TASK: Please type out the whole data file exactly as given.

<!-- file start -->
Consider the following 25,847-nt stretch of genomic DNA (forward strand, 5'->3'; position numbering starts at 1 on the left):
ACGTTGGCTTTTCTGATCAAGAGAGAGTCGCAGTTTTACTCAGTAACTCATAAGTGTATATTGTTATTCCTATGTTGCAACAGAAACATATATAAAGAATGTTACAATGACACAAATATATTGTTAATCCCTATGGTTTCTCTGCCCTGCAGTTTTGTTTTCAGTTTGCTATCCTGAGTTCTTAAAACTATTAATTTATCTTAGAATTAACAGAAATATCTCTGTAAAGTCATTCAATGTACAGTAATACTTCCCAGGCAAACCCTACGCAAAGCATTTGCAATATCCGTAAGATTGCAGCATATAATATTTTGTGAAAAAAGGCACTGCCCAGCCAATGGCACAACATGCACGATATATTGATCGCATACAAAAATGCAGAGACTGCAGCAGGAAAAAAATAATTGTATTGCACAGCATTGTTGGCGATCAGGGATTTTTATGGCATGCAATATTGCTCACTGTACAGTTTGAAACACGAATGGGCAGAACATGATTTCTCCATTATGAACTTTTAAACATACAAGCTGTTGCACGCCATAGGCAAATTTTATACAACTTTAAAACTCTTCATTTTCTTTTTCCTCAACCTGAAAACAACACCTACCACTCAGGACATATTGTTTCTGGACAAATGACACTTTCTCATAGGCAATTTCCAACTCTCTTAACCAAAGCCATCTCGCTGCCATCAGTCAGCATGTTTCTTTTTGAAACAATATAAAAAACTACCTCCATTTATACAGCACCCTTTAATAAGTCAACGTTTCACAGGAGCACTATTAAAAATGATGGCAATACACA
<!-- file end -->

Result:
Consider the following 25,847-nt stretch of genomic DNA (forward strand, 5'->3'; position numbering starts at 1 on the left):
ACGTTGGCTTTTCTGATCAAGAGAGAGTCGCAGTTTTACTCAGTAACTCATAAGTGTATATTGTTATTCCTATGTTGCAACAGAAACATATATAAAGAATGTTACAATGACACAAATATATTGTTAATCCCTATGGTTTCTCTGCCCTGCAGTTTTGTTTTCAGTTTGCTATCCTGAGTTCTTAAAACTATTAATTTATCTTAGAATTAACAGAAATATCTCTGTAAAGTCATTCAATGTACAGTAATACTTCCCAGGCAAACCCTACGCAAAGCATTTGCAATATCCGTAAGATTGCAGCATATAATATTTTGTGAAAAAAGGCACTGCCCAGCCAATGGCACAACATGCACGATATATTGATCGCATACAAAAATGCAGAGACTGCAGCAGGAAAAAAATAATTGTATTGCACAGCATTGTTGGCGATCAGGGATTTTTATGGCATGCAATATTGCTCACTGTACAGTTTGAAACACGAATGGGCAGAACATGATTTCTCCATTATGAACTTTTAAACATACAAGCTGTTGCACGCCATAGGCAAATTTTATACAACTTTAAAACTCTTCATTTTCTTTTTCCTCAACCTGAAAACAACACCTACCACTCAGGACATATTGTTTCTGGACAAATGACACTTTCTCATAGGCAATTTCCAACTCTCTTAACCAAAGCCATCTCGCTGCCATCAGTCAGCATGTTTCTTTTTGAAACAATATAAAAAACTACCTCCATTTATACAGCACCCTTTAATAAGTCAACGTTTCACAGGAGCACTATTAAAAATGATGGCAATACACA